Only now, after I took her off the gum completely, do I understand the vicious cycle we were in: 1. Beth gets nervous and wants to mouth, 2. I give her a piece of gum, 3. The flavor wears out and she asks for more, 4. At a certain level of sugar alcohol Beth gets gas and other discomfort, 5. Because mouthing is her go-to comfort she asks for more gum to soothe her stomach distress, 6. Then she asks for so many pieces of gum she ends up ingesting a fairly high level of sugar alcohol and ends up with loose stools by the end of the day.

It was not easy to take her off the gum, but it has been life changing. Sound sensitivity immediately went away and she can eat milk products again (I guess the sugar alcohol was irritating her stomach and making the milk hard to tolerate).  She has had less stomach distress and less time sitting on the potty. After we went through 2 months of telling her “no gum” she finally accepted it and is overall calmer and can go through entire classes and activities without any oral aids.

So spread the word on intestinal issues, gum, and sugar alcohols. Our kids often can’t tell us what is going on with them internally, so this is definitely a serious issue in the autism and special needs communities.

The other day my friend told me that her son’s teachers were going to try gum with him to keep him quiet and regulated in class. My advice: DON’T DO IT.

 

Kids These Days

I was in Walmart checking out the latest window gel clings (I use them for motivation with Beth…long story, autism, blah blah blah) and there was a grandparent two aisles down going on and on in a very loud voice, “NO! NO! NO! You can’t have that! You already got so much for Christmas! I swear it wasn’t like that years ago! Kids these days you get everything! I told your parents…” And it went on, and on, and on, and on. And on. I was on the verge of shouting: “Just say no and move on already! Even if the kids have tantrums we get it. Hold your ground!” And then I wanted to shout, “By the way, the relentless direct marketing to kids and amount of products available these days at eye level in the store is a lot different from when you were young!” But I wisely thought better of it. That frustrated grandparent is not alone in her rant. There is no end to the articles and discussion on social media (Now that we have the internet! Damn internet! Back in our day…).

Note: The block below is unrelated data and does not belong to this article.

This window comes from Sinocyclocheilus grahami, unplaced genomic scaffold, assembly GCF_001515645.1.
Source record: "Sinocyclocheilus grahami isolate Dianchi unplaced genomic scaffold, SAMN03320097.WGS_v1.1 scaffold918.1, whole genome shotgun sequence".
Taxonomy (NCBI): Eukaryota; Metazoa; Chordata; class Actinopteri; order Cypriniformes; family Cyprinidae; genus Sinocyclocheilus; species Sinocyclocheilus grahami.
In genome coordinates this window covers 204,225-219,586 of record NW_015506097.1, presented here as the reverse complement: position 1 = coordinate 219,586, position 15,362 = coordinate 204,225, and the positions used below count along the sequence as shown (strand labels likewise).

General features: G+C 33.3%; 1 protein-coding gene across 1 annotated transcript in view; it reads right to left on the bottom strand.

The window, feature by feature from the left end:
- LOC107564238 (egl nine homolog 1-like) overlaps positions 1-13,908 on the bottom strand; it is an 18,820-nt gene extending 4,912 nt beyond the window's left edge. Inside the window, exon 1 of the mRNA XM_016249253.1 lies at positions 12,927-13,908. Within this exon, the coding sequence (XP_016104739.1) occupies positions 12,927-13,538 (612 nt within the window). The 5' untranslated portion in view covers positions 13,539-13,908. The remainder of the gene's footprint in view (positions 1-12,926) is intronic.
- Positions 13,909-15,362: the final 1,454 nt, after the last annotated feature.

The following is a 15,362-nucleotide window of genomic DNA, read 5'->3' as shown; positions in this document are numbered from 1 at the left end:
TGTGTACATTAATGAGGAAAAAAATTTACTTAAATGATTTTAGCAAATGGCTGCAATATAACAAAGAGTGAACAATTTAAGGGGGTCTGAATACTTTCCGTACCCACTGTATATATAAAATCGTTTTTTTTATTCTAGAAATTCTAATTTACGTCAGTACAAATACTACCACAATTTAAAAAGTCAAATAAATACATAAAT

Case in point, this gem of an article, based on an interview of Leonard Sax who is peddling his book “The Collapse of Parenting”:

http://www.sacbee.com/news/nation-world/national/article56473378.html

Everything in the article and in the book summary on Amazon is nothing new. It is like the author just took everything that has made the social media rounds and crammed it into a book. Also, everyone seems to be forgetting that there is no way to go back and compare kids of old to kids of new, which means the opinions presented in any “kids these days” piece are highly subjective and unscientific. In my view, these types of articles and books are low on balance and high on trashing parents to sell a book and increase readership. So, I would like to take the above article point by point and give it some balance. Because you know what, I am sick of the parent bashing for profit game. Starting from the top of the article and working my way down:

  1. The kid that told his mom to shut up and no correction was made, the author making the case it is the norm.  To be honest, I cannot think of a single parent I know who would put up with that. Hey Leonard, who comes to visit you in your office?  Oh. Right. Parents who have trouble being authoritative with their kids. That explains it.
  2. The example of the kid making the education decision even though the parent knew it was wrong. Well the point started out it is common to get to pick schools, but I don’t really think the example is common at all. Are your clients rich? Are they choosing from a variety of private schools. What the hell is behind this example?  Next…